This is How We Learn

not-a-big-dealOf course pepperoni isn’t gluten free. Gluten is in everything, and pepperoni is MADE OF EVERYTHING. Why didn’t I have logic at the ready in the face of hot bread I can eat covered in forbidden cheese?

Because it was hot bread and cheese at a hungry dinnertime. That’s why. I threw caution to the wind. I ordered… double pepperoni. I had just eaten pepperoni on a gluten-free pizza in Brooklyn and had come out unscathed (not all, just most pepperoni is made with gluten, I have since well learned); there were no immediate side effects from this pie either, other than a full belly of Italian goodness.

my-potionsA day passes. The next, I wake up unable to move. The old gang of disabling symptoms is back: fatigue, cog fog, sublime dizziness, slurring words and at times unable to speak much above a whisper. Oh, and the GI tract drumline showed up to complete this celebration of learning. I flipped the memory Rolodex through the last day and caught a flash of the girl making my pizza looking up to ask “have you had our pepperoni before?”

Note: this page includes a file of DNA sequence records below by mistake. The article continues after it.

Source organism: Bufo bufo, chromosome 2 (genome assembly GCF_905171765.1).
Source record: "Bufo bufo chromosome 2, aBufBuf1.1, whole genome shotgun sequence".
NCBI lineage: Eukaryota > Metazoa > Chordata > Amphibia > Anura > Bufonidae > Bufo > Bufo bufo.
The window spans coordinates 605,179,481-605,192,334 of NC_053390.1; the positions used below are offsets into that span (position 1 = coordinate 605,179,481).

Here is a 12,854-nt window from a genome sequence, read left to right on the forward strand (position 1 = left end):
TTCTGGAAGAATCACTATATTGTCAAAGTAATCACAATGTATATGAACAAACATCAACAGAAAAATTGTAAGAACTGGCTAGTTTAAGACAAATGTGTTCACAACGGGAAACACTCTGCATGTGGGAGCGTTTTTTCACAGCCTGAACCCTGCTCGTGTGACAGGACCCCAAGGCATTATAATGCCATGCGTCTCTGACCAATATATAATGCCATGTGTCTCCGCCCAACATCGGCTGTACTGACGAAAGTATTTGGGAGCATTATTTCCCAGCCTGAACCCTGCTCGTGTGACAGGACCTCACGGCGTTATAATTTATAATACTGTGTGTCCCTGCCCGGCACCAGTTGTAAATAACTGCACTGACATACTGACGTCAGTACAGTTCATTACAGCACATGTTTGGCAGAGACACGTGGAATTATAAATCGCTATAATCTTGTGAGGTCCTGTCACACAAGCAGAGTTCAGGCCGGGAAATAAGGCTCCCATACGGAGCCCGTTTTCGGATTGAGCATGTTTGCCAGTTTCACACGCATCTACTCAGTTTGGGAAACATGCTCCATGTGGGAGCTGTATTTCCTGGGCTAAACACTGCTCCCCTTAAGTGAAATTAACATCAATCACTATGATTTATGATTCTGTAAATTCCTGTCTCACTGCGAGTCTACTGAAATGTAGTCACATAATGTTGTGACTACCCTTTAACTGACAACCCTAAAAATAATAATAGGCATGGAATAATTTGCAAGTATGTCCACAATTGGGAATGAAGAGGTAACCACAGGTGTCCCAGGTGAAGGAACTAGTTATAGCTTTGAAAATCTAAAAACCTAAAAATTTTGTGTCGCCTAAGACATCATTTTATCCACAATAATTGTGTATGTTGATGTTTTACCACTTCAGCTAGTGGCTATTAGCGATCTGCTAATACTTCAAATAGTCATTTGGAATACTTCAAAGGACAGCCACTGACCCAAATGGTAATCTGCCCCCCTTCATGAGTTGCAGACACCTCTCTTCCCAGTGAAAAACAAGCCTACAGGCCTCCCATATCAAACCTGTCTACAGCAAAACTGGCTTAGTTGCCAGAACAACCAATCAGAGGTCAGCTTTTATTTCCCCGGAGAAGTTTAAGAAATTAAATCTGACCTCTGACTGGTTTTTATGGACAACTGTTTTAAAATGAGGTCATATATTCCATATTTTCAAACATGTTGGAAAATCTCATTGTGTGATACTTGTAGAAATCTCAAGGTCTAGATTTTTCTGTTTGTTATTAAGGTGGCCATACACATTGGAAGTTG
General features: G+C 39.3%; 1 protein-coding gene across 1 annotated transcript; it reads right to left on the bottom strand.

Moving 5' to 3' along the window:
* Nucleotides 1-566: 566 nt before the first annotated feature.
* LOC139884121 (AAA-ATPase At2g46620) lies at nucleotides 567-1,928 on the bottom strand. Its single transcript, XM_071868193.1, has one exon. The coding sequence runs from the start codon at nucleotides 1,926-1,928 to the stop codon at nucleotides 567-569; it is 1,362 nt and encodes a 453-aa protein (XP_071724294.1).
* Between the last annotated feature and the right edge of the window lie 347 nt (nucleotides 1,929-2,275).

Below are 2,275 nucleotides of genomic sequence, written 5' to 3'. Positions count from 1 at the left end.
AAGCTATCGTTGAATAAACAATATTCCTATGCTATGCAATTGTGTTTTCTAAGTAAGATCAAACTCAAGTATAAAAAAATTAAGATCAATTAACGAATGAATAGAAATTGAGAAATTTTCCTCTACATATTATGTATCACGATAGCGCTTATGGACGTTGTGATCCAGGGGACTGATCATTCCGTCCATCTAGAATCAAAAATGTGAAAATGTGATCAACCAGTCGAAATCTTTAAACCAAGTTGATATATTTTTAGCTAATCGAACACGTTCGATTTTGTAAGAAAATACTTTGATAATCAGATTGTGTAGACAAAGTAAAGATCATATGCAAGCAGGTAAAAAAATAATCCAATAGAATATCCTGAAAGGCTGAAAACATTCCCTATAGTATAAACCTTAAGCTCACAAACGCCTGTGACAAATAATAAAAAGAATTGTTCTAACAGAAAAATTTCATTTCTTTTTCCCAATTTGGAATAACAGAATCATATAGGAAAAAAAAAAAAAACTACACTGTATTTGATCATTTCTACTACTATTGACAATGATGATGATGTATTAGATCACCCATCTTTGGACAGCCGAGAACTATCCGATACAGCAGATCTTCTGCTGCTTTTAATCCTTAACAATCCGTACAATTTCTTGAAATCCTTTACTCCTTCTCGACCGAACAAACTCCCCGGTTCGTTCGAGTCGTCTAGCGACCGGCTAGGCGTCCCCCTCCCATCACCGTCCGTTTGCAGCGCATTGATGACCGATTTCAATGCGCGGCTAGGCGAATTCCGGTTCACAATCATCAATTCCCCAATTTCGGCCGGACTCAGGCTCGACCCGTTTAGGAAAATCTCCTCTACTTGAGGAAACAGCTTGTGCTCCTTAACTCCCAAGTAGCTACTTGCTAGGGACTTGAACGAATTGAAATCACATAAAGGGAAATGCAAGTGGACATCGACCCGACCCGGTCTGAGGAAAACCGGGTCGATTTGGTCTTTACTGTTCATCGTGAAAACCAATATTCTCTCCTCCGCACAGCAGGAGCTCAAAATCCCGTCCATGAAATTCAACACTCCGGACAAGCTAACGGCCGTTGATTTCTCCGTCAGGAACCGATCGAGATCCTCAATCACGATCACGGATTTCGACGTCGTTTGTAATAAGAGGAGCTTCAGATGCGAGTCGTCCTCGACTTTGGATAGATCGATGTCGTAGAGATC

With eyes wide and feeling stupid, Google confirmed my suspicion: of course you can order a gluten free pizza topped with gluten.

Because I’m not about to make such a grievous error again. This was a schooling I do not want again — the worst was a full day, and yesterday was slightly better (I was able to get out of bed, an act which I have grown to love). This is the third day and I feel almost back at the “new” baseline Manhattan proved; I’ve eaten 3c of greens and 1c of fruit already today. I’m drinking some coffee. There is so much to do that being bored would be selfish and I am not going to stick around in Malaise-town. Learning experiences come at a variety of costs, and if I am feeling better again in 48 hours after [delicious, delicious] exposure then I can file the information away if this happens again [I hope to never let it happen again].

Damnit, double pepperoni. I thought we could still be friends.

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